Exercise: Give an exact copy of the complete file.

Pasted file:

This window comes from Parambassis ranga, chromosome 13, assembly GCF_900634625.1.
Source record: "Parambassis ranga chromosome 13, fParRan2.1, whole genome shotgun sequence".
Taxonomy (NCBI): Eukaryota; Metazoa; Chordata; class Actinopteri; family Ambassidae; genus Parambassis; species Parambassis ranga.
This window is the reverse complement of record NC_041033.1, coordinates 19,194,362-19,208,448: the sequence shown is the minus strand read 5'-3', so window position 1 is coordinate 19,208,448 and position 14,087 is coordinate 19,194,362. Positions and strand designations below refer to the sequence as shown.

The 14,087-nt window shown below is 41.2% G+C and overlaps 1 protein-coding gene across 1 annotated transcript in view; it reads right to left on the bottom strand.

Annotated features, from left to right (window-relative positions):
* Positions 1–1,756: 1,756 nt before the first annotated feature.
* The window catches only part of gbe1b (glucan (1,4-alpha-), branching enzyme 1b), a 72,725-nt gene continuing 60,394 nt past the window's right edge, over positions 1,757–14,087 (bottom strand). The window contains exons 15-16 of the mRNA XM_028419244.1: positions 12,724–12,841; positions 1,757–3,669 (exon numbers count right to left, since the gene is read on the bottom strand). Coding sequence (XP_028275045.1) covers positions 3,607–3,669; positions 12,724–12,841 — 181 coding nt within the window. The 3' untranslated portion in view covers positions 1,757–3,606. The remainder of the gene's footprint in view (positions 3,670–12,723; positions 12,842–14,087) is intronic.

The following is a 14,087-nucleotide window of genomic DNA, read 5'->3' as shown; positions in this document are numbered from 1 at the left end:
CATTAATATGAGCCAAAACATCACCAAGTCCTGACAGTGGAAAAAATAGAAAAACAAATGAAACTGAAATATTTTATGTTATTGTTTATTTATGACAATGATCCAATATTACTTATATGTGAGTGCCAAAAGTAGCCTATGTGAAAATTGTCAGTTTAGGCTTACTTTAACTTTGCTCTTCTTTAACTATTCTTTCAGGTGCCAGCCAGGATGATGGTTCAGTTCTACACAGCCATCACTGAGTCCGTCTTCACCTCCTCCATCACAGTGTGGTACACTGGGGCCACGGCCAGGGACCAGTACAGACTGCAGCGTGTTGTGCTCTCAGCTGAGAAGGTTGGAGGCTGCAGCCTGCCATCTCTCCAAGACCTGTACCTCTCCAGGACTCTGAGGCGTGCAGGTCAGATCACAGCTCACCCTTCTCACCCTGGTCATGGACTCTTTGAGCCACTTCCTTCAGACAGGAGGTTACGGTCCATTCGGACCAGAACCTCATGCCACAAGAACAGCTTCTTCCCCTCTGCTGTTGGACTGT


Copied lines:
This window comes from Parambassis ranga, chromosome 13, assembly GCF_900634625.1.
Source record: "Parambassis ranga chromosome 13, fParRan2.1, whole genome shotgun sequence".
Taxonomy (NCBI): Eukaryota; Metazoa; Chordata; class Actinopteri; family Ambassidae; genus Parambassis; species Parambassis ranga.
This window is the reverse complement of record NC_041033.1, coordinates 19,194,362-19,208,448: the sequence shown is the minus strand read 5'-3', so window position 1 is coordinate 19,208,448 and position 14,087 is coordinate 19,194,362. Positions and strand designations below refer to the sequence as shown.

The 14,087-nt window shown below is 41.2% G+C and overlaps 1 protein-coding gene across 1 annotated transcript in view; it reads right to left on the bottom strand.

Annotated features, from left to right (window-relative positions):
* Positions 1–1,756: 1,756 nt before the first annotated feature.
* The window catches only part of gbe1b (glucan (1,4-alpha-), branching enzyme 1b), a 72,725-nt gene continuing 60,394 nt past the window's right edge, over positions 1,757–14,087 (bottom strand). The window contains exons 15-16 of the mRNA XM_028419244.1: positions 12,724–12,841; positions 1,757–3,669 (exon numbers count right to left, since the gene is read on the bottom strand). Coding sequence (XP_028275045.1) covers positions 3,607–3,669; positions 12,724–12,841 — 181 coding nt within the window. The 3' untranslated portion in view covers positions 1,757–3,606. The remainder of the gene's footprint in view (positions 3,670–12,723; positions 12,842–14,087) is intronic.

The following is a 14,087-nucleotide window of genomic DNA, read 5'->3' as shown; positions in this document are numbered from 1 at the left end:
CATTAATATGAGCCAAAACATCACCAAGTCCTGACAGTGGAAAAAATAGAAAAACAAATGAAACTGAAATATTTTATGTTATTGTTTATTTATGACAATGATCCAATATTACTTATATGTGAGTGCCAAAAGTAGCCTATGTGAAAATTGTCAGTTTAGGCTTACTTTAACTTTGCTCTTCTTTAACTATTCTTTCAGGTGCCAGCCAGGATGATGGTTCAGTTCTACACAGCCATCACTGAGTCCGTCTTCACCTCCTCCATCACAGTGTGGTACACTGGGGCCACGGCCAGGGACCAGTACAGACTGCAGCGTGTTGTGCTCTCAGCTGAGAAGGTTGGAGGCTGCAGCCTGCCATCTCTCCAAGACCTGTACCTCTCCAGGACTCTGAGGCGTGCAGGTCAGATCACAGCTCACCCTTCTCACCCTGGTCATGGACTCTTTGAGCCACTTCCTTCAGACAGGAGGTTACGGTCCATTCGGACCAGAACCTCATGCCACAAGAACAGCTTCTTCCCCTCTGCTGTTGGACTGT